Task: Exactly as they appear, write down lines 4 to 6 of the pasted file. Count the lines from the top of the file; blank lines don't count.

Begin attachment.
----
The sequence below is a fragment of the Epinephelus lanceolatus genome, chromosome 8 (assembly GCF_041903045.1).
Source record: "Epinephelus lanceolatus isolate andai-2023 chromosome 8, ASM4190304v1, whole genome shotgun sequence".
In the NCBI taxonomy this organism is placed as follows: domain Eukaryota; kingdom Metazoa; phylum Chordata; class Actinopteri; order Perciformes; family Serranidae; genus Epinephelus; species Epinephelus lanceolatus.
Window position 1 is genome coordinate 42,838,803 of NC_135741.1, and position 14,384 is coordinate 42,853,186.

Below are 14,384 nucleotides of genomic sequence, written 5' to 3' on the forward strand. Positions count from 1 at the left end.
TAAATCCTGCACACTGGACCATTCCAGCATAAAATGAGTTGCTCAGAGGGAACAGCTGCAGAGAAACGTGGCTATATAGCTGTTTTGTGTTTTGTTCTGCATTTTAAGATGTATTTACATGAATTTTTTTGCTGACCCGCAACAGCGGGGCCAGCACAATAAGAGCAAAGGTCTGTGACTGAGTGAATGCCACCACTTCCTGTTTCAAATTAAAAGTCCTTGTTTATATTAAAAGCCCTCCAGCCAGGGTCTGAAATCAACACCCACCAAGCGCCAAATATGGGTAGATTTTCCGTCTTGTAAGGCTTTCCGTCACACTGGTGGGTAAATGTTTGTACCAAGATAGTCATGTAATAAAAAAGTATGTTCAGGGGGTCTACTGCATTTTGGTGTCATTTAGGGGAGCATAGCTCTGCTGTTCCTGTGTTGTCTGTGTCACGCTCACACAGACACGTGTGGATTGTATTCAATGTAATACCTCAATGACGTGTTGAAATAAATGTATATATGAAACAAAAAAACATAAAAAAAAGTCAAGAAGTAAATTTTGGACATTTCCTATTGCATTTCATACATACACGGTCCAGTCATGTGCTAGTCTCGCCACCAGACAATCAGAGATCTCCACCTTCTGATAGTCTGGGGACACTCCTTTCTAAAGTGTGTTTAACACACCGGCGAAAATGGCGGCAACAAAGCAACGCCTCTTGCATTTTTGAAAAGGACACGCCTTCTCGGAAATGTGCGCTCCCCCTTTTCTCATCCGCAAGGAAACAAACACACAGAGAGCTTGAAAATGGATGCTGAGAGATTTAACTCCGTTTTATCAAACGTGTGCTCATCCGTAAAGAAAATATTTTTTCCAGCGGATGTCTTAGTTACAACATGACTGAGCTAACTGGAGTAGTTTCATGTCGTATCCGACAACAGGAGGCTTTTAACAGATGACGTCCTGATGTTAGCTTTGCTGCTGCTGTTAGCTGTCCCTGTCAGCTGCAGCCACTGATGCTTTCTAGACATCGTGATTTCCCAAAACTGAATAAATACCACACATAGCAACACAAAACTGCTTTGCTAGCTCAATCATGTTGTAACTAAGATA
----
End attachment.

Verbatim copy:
Window position 1 is genome coordinate 42,838,803 of NC_135741.1, and position 14,384 is coordinate 42,853,186.

Below are 14,384 nucleotides of genomic sequence, written 5' to 3' on the forward strand. Positions count from 1 at the left end.
TAAATCCTGCACACTGGACCATTCCAGCATAAAATGAGTTGCTCAGAGGGAACAGCTGCAGAGAAACGTGGCTATATAGCTGTTTTGTGTTTTGTTCTGCATTTTAAGATGTATTTACATGAATTTTTTTGCTGACCCGCAACAGCGGGGCCAGCACAATAAGAGCAAAGGTCTGTGACTGAGTGAATGCCACCACTTCCTGTTTCAAATTAAAAGTCCTTGTTTATATTAAAAGCCCTCCAGCCAGGGTCTGAAATCAACACCCACCAAGCGCCAAATATGGGTAGATTTTCCGTCTTGTAAGGCTTTCCGTCACACTGGTGGGTAAATGTTTGTACCAAGATAGTCATGTAATAAAAAAGTATGTTCAGGGGGTCTACTGCATTTTGGTGTCATTTAGGGGAGCATAGCTCTGCTGTTCCTGTGTTGTCTGTGTCACGCTCACACAGACACGTGTGGATTGTATTCAATGTAATACCTCAATGACGTGTTGAAATAAATGTATATATGAAACAAAAAAACATAAAAAAAAGTCAAGAAGTAAATTTTGGACATTTCCTATTGCATTTCATACATACACGGTCCAGTCATGTGCTAGTCTCGCCACCAGACAATCAGAGATCTCCACCTTCTGATAGTCTGGGGACACTCCTTTCTAAAGTGTGTTTAACACACCGGCGAAAATGGCGGCAACAAAGCAACGCCTCTTGCATTTTTGAAAAGGACACGCCTTCTCGGAAATGTGCGCTCCCCCTTTTCTCATCCGCAAGGAAACAAACACACAGAGAGCTTGAAAATGGATGCTGAGAGATTTAACTCCGTTTTATCAAACGTGTGCTCATCCGTAAAGAAAATATTTTTTCCAGCGGATGTCTTAGTTACAACATGACTGAGCTAACTGGAGTAGTTTCATGTCGTATCCGACAACAGGAGGCTTTTAACAGATGACGTCCTGATGTTAGCTTTGCTGCTGCTGTTAGCTGTCCCTGTCAGCTGCAGCCACTGATGCTTTCTAGACATCGTGATTTCCCAAAACTGAATAAATACCACACATAGCAACACAAAACTGCTTTGCTAGCTCAATCATGTTGTAACTAAGATA